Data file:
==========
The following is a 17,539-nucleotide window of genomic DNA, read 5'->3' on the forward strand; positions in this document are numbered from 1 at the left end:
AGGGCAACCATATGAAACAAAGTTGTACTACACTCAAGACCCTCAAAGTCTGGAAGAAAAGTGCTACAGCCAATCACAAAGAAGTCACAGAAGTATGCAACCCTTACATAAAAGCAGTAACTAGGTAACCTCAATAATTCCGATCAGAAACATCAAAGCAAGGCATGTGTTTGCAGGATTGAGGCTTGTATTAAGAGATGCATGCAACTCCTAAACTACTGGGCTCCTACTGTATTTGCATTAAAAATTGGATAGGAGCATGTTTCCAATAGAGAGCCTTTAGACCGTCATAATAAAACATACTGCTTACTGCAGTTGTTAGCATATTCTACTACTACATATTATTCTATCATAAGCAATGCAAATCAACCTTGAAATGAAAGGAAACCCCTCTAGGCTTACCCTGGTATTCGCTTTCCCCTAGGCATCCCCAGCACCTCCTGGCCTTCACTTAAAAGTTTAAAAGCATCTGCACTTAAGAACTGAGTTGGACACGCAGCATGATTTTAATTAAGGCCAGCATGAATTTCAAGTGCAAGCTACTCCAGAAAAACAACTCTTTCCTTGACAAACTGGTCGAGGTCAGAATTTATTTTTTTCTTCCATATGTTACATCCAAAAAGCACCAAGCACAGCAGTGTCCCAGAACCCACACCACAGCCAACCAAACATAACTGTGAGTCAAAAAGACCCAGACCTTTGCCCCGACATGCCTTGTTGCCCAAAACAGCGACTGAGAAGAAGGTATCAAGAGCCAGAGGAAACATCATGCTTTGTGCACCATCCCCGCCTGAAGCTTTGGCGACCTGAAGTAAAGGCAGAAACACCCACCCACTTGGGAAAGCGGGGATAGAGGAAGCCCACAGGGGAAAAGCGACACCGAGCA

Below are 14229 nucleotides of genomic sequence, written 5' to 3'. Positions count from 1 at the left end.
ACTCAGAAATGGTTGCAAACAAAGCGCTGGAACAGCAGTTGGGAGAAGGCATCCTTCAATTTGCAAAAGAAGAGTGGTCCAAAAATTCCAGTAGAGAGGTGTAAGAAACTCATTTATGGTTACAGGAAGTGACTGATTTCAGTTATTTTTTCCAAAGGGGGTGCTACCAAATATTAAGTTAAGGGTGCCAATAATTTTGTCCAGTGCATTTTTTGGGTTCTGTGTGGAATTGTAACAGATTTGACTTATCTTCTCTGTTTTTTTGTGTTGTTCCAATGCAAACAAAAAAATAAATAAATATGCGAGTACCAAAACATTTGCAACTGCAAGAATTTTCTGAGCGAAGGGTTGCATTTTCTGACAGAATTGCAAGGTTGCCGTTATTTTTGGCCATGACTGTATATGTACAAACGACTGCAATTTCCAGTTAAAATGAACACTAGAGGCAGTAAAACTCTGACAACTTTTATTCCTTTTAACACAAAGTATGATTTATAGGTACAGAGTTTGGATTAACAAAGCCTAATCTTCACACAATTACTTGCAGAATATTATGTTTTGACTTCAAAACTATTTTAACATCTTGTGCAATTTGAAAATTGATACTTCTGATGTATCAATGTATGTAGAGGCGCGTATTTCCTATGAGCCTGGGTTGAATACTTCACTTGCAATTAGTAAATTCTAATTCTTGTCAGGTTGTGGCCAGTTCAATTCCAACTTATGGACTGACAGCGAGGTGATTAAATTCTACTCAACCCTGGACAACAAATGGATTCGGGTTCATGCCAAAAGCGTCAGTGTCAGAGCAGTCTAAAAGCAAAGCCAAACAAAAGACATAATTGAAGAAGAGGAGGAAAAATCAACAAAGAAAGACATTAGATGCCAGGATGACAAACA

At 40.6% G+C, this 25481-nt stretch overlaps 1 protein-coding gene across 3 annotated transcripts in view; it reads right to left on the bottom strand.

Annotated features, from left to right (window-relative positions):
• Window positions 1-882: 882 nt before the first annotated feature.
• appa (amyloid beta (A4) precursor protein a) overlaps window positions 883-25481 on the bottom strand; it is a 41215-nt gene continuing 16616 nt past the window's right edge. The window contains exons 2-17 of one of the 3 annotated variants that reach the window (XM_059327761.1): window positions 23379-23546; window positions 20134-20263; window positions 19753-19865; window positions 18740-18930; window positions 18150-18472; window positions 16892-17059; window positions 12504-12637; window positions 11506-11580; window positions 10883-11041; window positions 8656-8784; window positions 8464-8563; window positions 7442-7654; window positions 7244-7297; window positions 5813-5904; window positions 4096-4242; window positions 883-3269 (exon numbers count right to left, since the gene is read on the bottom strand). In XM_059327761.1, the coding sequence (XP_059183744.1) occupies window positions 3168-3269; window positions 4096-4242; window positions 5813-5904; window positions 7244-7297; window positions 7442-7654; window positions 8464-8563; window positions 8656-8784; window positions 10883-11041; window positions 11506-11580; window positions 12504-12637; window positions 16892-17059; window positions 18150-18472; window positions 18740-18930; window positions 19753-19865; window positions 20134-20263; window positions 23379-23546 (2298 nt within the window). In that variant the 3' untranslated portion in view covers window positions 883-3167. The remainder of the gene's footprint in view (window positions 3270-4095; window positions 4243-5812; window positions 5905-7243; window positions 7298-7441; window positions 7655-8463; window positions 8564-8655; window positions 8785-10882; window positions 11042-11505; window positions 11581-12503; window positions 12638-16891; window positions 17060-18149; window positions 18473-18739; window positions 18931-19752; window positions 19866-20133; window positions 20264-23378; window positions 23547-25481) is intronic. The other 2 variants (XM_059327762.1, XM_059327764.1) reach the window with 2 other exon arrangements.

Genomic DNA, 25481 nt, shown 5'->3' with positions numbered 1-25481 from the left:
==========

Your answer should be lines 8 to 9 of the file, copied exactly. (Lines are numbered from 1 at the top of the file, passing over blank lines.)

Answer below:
• appa (amyloid beta (A4) precursor protein a) overlaps window positions 883-25481 on the bottom strand; it is a 41215-nt gene continuing 16616 nt past the window's right edge. The window contains exons 2-17 of one of the 3 annotated variants that reach the window (XM_059327761.1): window positions 23379-23546; window positions 20134-20263; window positions 19753-19865; window positions 18740-18930; window positions 18150-18472; window positions 16892-17059; window positions 12504-12637; window positions 11506-11580; window positions 10883-11041; window positions 8656-8784; window positions 8464-8563; window positions 7442-7654; window positions 7244-7297; window positions 5813-5904; window positions 4096-4242; window positions 883-3269 (exon numbers count right to left, since the gene is read on the bottom strand). In XM_059327761.1, the coding sequence (XP_059183744.1) occupies window positions 3168-3269; window positions 4096-4242; window positions 5813-5904; window positions 7244-7297; window positions 7442-7654; window positions 8464-8563; window positions 8656-8784; window positions 10883-11041; window positions 11506-11580; window positions 12504-12637; window positions 16892-17059; window positions 18150-18472; window positions 18740-18930; window positions 19753-19865; window positions 20134-20263; window positions 23379-23546 (2298 nt within the window). In that variant the 3' untranslated portion in view covers window positions 883-3167. The remainder of the gene's footprint in view (window positions 3270-4095; window positions 4243-5812; window positions 5905-7243; window positions 7298-7441; window positions 7655-8463; window positions 8564-8655; window positions 8785-10882; window positions 11042-11505; window positions 11581-12503; window positions 12638-16891; window positions 17060-18149; window positions 18473-18739; window positions 18931-19752; window positions 19866-20133; window positions 20264-23378; window positions 23547-25481) is intronic. The other 2 variants (XM_059327762.1, XM_059327764.1) reach the window with 2 other exon arrangements.

Genomic DNA, 25481 nt, shown 5'->3' with positions numbered 1-25481 from the left: